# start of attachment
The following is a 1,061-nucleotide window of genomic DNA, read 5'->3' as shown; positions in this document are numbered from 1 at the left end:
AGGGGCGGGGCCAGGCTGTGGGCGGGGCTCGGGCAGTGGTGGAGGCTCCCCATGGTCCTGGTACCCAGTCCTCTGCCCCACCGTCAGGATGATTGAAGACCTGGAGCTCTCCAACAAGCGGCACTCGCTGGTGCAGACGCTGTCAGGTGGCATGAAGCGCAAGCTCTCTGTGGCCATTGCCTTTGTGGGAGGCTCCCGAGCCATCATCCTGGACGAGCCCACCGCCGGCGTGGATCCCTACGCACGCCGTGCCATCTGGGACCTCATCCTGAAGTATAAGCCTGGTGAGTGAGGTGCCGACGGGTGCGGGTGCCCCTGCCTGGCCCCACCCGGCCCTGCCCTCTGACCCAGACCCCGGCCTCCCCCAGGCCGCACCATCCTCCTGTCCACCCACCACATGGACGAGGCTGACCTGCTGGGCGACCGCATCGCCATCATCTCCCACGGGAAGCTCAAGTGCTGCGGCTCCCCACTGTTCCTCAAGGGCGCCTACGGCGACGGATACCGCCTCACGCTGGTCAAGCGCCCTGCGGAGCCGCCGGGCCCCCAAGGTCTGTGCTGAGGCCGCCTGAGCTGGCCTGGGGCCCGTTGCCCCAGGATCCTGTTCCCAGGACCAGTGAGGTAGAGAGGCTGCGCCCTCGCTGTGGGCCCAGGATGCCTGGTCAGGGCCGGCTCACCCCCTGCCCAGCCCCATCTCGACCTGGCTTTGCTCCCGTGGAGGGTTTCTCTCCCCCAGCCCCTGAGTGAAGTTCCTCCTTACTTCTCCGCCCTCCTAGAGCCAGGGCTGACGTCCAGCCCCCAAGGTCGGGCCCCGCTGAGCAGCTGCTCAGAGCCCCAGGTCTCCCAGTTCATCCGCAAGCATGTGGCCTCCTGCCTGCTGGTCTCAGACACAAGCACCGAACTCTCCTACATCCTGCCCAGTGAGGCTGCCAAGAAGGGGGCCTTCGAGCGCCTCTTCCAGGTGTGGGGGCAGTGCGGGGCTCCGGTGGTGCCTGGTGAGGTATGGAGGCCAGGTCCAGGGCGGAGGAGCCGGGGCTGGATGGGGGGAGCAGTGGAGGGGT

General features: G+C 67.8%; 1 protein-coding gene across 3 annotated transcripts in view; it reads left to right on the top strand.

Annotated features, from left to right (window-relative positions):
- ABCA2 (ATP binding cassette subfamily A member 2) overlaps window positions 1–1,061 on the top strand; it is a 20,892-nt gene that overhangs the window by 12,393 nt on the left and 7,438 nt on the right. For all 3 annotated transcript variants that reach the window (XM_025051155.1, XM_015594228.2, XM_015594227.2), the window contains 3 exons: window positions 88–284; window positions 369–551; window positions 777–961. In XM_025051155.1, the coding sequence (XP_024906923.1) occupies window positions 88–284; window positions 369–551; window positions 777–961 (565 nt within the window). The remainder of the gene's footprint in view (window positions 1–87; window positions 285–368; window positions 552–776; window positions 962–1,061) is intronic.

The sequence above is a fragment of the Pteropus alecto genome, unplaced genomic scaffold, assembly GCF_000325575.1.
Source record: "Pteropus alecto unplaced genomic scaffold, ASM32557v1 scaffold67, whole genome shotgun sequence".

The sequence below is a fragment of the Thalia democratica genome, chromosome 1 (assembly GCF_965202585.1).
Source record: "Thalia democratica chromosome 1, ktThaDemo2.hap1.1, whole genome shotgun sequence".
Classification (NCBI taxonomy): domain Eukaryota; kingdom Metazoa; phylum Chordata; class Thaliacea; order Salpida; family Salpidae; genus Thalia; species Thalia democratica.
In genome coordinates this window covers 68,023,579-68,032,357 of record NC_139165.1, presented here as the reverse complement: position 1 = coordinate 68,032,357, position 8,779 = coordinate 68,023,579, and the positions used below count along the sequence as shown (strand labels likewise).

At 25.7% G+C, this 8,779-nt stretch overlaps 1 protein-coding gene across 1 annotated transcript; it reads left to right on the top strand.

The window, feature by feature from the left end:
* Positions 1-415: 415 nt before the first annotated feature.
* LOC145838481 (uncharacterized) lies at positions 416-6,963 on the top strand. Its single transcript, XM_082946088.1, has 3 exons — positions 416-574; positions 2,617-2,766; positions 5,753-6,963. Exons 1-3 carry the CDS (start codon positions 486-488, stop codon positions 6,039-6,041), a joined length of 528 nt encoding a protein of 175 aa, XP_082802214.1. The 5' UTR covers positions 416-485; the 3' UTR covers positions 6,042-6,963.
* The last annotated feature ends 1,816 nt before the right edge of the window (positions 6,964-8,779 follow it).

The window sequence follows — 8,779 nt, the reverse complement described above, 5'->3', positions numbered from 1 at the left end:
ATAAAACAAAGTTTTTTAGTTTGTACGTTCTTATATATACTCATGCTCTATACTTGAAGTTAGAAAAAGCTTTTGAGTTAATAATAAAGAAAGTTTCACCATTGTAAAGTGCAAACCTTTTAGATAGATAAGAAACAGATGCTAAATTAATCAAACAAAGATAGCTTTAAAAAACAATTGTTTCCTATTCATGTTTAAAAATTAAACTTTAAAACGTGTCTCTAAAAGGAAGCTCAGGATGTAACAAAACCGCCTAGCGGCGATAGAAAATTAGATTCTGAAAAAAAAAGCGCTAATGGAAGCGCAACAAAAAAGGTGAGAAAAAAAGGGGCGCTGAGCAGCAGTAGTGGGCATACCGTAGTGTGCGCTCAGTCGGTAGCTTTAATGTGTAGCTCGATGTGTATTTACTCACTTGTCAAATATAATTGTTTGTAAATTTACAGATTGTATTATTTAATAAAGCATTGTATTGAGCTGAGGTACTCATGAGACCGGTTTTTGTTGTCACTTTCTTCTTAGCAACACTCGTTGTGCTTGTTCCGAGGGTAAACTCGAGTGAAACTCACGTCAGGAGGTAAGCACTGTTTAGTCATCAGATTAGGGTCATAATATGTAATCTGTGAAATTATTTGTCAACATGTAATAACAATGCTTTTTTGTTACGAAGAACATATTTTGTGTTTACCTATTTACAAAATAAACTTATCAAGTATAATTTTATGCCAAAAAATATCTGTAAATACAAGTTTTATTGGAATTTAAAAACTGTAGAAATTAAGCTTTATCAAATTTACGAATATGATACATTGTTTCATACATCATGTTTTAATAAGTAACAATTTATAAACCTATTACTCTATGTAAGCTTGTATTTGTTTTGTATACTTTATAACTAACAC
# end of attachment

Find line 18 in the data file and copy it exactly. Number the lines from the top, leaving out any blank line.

ATAAAACAAAGTTTTTTAGTTTGTACGTTCTTATATATACTCATGCTCTATACTTGAAGTTAGAAAAAGCTTTTGAGTTAATAATAAAGAAAGTTTCACCATTGTAAAGTGCAAACCTTTTAGATAGATAAGAAACAGATGCTAAATTAATCAAACAAAGATAGCTTTAAAAAACAATTGTTTCCTATTCATGTTTAAAAATTAAACTTTAAAACGTGTCTCTAAAAGGAAGCTCAGGATGTAACAAAACCGCCTAGCGGCGATAGAAAATTAGATTCTGAAAAAAAAAGCGCTAATGGAAGCGCAACAAAAAAGGTGAGAAAAAAAGGGGCGCTGAGCAGCAGTAGTGGGCATACCGTAGTGTGCGCTCAGTCGGTAGCTTTAATGTGTAGCTCGATGTGTATTTACTCACTTGTCAAATATAATTGTTTGTAAATTTACAGATTGTATTATTTAATAAAGCATTGTATTGAGCTGAGGTACTCATGAGACCGGTTTTTGTTGTCACTTTCTTCTTAGCAACACTCGTTGTGCTTGTTCCGAGGGTAAACTCGAGTGAAACTCACGTCAGGAGGTAAGCACTGTTTAGTCATCAGATTAGGGTCATAATATGTAATCTGTGAAATTATTTGTCAACATGTAATAACAATGCTTTTTTGTTACGAAGAACATATTTTGTGTTTACCTATTTACAAAATAAACTTATCAAGTATAATTTTATGCCAAAAAATATCTGTAAATACAAGTTTTATTGGAATTTAAAAACTGTAGAAATTAAGCTTTATCAAATTTACGAATATGATACATTGTTTCATACATCATGTTTTAATAAGTAACAATTTATAAACCTATTACTCTATGTAAGCTTGTATTTGTTTTGTATACTTTATAACTAACAC